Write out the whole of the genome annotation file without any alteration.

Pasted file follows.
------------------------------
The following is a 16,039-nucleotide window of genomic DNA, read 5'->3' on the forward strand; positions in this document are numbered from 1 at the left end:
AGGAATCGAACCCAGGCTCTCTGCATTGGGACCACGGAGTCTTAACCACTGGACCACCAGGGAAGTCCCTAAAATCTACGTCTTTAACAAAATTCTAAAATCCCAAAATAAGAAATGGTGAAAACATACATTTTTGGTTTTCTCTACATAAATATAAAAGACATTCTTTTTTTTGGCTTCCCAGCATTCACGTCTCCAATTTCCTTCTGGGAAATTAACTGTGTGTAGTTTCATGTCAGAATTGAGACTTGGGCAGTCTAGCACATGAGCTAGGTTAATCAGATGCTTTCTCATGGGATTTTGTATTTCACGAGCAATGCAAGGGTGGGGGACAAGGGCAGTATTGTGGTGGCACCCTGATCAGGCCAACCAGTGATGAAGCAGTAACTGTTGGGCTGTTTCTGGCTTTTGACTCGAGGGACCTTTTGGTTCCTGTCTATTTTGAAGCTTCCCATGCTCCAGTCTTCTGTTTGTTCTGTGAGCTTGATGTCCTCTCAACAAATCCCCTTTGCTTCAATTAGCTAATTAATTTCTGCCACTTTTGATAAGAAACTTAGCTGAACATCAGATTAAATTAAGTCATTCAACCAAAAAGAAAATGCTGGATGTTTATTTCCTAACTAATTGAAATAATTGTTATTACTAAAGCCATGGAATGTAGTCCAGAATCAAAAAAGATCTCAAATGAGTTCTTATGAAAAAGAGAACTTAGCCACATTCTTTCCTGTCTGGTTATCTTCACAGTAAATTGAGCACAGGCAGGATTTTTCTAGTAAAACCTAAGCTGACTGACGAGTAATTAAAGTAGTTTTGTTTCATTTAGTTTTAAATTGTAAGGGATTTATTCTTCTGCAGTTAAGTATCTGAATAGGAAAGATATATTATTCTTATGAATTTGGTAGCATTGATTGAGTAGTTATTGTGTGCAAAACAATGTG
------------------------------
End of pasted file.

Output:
The following is a 16,039-nucleotide window of genomic DNA, read 5'->3' on the forward strand; positions in this document are numbered from 1 at the left end:
AGGAATCGAACCCAGGCTCTCTGCATTGGGACCACGGAGTCTTAACCACTGGACCACCAGGGAAGTCCCTAAAATCTACGTCTTTAACAAAATTCTAAAATCCCAAAATAAGAAATGGTGAAAACATACATTTTTGGTTTTCTCTACATAAATATAAAAGACATTCTTTTTTTTGGCTTCCCAGCATTCACGTCTCCAATTTCCTTCTGGGAAATTAACTGTGTGTAGTTTCATGTCAGAATTGAGACTTGGGCAGTCTAGCACATGAGCTAGGTTAATCAGATGCTTTCTCATGGGATTTTGTATTTCACGAGCAATGCAAGGGTGGGGGACAAGGGCAGTATTGTGGTGGCACCCTGATCAGGCCAACCAGTGATGAAGCAGTAACTGTTGGGCTGTTTCTGGCTTTTGACTCGAGGGACCTTTTGGTTCCTGTCTATTTTGAAGCTTCCCATGCTCCAGTCTTCTGTTTGTTCTGTGAGCTTGATGTCCTCTCAACAAATCCCCTTTGCTTCAATTAGCTAATTAATTTCTGCCACTTTTGATAAGAAACTTAGCTGAACATCAGATTAAATTAAGTCATTCAACCAAAAAGAAAATGCTGGATGTTTATTTCCTAACTAATTGAAATAATTGTTATTACTAAAGCCATGGAATGTAGTCCAGAATCAAAAAAGATCTCAAATGAGTTCTTATGAAAAAGAGAACTTAGCCACATTCTTTCCTGTCTGGTTATCTTCACAGTAAATTGAGCACAGGCAGGATTTTTCTAGTAAAACCTAAGCTGACTGACGAGTAATTAAAGTAGTTTTGTTTCATTTAGTTTTAAATTGTAAGGGATTTATTCTTCTGCAGTTAAGTATCTGAATAGGAAAGATATATTATTCTTATGAATTTGGTAGCATTGATTGAGTAGTTATTGTGTGCAAAACAATGTG